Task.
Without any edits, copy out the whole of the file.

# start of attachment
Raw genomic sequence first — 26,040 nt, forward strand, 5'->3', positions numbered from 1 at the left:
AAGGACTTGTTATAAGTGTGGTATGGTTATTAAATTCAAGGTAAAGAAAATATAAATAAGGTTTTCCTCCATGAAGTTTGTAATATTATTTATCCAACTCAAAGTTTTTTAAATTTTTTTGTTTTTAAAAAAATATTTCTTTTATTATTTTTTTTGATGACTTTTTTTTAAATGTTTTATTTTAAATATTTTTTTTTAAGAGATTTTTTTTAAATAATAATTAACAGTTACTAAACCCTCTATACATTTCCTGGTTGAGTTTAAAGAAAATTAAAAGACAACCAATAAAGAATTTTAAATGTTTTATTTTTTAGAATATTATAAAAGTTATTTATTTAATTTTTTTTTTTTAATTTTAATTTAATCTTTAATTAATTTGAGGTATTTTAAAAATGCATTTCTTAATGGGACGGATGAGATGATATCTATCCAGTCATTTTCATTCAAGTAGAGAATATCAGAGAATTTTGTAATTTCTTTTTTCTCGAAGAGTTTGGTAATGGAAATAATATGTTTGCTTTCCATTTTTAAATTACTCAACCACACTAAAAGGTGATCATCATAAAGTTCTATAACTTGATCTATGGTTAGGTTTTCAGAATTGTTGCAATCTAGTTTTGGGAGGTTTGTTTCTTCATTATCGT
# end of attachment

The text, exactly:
Raw genomic sequence first — 26,040 nt, forward strand, 5'->3', positions numbered from 1 at the left:
AAGGACTTGTTATAAGTGTGGTATGGTTATTAAATTCAAGGTAAAGAAAATATAAATAAGGTTTTCCTCCATGAAGTTTGTAATATTATTTATCCAACTCAAAGTTTTTTAAATTTTTTTGTTTTTAAAAAAATATTTCTTTTATTATTTTTTTTGATGACTTTTTTTTAAATGTTTTATTTTAAATATTTTTTTTTAAGAGATTTTTTTTAAATAATAATTAACAGTTACTAAACCCTCTATACATTTCCTGGTTGAGTTTAAAGAAAATTAAAAGACAACCAATAAAGAATTTTAAATGTTTTATTTTTTAGAATATTATAAAAGTTATTTATTTAATTTTTTTTTTTTAATTTTAATTTAATCTTTAATTAATTTGAGGTATTTTAAAAATGCATTTCTTAATGGGACGGATGAGATGATATCTATCCAGTCATTTTCATTCAAGTAGAGAATATCAGAGAATTTTGTAATTTCTTTTTTCTCGAAGAGTTTGGTAATGGAAATAATATGTTTGCTTTCCATTTTTAAATTACTCAACCACACTAAAAGGTGATCATCATAAAGTTCTATAACTTGATCTATGGTTAGGTTTTCAGAATTGTTGCAATCTAGTTTTGGGAGGTTTGTTTCTTCATTATCGT